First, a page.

David Biven demonstrates that the Greek of the New Testament contains several signs of a Semitic background. While this is not demonstrative of an actual Hebraic text behind any of the New Testament, it is a strong indicator that to some degree, a Semitic/Hebraic tradition (either oral or written) was in place by the time […]
One fundamental aspect of biblical exegesis and interpretation that needs to be remembered is that the Bible is the product of high context Semitic cultures. What this means is that the Bible was produced by people who shared common cultural assumptions and tended to not explain or go into detail about shared cultural, ideological, and […]
In this video, part two of a 12 part series, the late Dr. Robert Lindsey, of the Jerusalem School of Synoptic Research, describes how Jesus’ self-understanding as Messiah is reflected in the unique, but still thoroughly Hebraic, way he called God his Father.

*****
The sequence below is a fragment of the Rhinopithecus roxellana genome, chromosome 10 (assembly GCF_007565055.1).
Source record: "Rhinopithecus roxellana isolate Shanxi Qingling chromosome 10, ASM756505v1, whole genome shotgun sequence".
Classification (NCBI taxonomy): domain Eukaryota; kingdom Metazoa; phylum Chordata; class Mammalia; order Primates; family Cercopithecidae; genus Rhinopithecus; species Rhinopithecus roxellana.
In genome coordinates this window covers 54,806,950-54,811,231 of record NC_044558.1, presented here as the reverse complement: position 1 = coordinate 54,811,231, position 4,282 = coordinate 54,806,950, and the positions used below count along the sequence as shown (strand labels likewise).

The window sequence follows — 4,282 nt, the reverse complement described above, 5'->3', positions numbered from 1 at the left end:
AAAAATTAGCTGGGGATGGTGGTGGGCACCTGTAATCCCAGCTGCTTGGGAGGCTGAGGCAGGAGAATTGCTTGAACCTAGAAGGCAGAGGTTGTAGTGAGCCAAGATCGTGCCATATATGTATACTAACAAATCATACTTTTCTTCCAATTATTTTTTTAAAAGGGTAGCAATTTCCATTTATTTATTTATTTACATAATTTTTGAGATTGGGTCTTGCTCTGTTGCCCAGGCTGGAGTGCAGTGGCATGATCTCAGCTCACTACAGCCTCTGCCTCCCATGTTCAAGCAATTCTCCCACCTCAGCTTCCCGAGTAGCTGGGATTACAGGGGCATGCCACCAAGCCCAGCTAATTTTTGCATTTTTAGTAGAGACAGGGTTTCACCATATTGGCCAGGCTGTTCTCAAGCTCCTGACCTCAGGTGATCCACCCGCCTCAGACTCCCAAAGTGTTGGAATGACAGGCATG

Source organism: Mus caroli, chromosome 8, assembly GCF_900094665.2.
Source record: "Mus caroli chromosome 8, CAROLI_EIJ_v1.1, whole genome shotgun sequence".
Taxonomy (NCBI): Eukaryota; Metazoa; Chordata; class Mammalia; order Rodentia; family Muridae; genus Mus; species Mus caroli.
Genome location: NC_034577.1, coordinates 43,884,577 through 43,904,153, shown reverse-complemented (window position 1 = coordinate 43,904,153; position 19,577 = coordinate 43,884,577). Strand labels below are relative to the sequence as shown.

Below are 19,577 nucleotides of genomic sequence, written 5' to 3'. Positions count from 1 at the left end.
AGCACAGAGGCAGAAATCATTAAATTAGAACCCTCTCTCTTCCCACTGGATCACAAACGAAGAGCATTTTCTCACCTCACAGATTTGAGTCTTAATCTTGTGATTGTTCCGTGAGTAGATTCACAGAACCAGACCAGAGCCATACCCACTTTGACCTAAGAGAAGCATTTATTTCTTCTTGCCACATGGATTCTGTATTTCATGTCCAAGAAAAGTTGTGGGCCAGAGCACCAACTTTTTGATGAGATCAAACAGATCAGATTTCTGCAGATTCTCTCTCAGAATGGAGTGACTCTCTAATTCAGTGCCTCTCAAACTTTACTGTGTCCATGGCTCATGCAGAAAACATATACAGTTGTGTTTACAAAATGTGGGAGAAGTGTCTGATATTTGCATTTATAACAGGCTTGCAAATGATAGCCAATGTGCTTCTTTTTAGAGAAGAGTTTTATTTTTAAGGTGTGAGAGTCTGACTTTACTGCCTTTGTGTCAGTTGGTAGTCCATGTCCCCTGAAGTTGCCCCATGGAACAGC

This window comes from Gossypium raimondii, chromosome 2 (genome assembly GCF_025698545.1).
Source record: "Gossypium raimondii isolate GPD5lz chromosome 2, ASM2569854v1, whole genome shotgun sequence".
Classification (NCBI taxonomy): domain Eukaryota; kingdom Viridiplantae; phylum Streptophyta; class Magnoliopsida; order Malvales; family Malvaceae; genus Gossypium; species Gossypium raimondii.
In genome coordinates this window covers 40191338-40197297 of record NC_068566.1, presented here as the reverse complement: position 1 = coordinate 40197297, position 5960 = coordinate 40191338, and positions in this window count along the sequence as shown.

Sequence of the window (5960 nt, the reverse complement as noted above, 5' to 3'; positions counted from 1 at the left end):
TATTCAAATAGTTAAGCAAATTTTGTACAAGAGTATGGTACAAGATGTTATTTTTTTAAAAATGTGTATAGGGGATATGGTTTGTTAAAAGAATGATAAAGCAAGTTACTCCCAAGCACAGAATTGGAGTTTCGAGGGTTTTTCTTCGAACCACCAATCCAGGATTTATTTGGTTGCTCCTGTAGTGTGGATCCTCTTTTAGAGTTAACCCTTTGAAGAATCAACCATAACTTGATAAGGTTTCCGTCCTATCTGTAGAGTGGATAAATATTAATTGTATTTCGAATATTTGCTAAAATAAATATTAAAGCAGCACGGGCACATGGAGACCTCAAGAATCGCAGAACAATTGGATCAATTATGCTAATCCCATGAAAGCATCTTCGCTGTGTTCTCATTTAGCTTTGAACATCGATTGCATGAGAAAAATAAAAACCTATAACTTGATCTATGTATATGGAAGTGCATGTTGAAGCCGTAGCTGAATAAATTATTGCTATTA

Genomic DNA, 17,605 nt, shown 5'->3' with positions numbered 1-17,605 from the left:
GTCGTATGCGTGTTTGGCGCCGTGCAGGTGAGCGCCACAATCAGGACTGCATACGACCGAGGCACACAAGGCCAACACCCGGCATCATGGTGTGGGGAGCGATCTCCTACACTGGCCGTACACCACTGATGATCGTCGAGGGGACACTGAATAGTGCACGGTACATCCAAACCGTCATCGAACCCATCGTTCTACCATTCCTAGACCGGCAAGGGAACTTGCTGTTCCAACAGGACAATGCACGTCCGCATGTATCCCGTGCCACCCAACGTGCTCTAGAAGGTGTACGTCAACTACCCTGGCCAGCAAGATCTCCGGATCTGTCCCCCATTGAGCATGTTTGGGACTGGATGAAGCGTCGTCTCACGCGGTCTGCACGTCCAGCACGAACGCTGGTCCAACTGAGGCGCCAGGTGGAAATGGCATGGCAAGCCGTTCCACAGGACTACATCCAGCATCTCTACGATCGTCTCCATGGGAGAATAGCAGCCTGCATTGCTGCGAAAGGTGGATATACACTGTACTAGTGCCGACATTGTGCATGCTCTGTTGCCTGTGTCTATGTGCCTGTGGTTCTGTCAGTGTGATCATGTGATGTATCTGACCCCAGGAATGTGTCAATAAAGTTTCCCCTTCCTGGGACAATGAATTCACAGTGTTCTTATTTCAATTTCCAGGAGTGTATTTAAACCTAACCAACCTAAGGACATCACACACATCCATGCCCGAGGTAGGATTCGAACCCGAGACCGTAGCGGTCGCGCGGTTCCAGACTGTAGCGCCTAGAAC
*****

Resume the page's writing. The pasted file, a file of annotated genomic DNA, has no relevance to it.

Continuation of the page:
Dr. Robert Lindsey, along with Dr. David Flusser, was a founding member of the Jerusalem School of Synoptic Research. In this video, part one of a 12 part series, Dr. Lindsey describes how Jesus’ self-understanding as Messiah and also the way he describes this to those around him follows a particularly Hebraic pattern of thinking. […]
David Stern, in his Jewish New Testament Commentary, points out that the traditional translation of Hebrews 8:6 obscures a vital theological element. A typical modern translation of Hebrews 8:6 is: But as it is, Christ has obtained a ministry that is as much more excellent than the old as the covenant he mediates is better, […]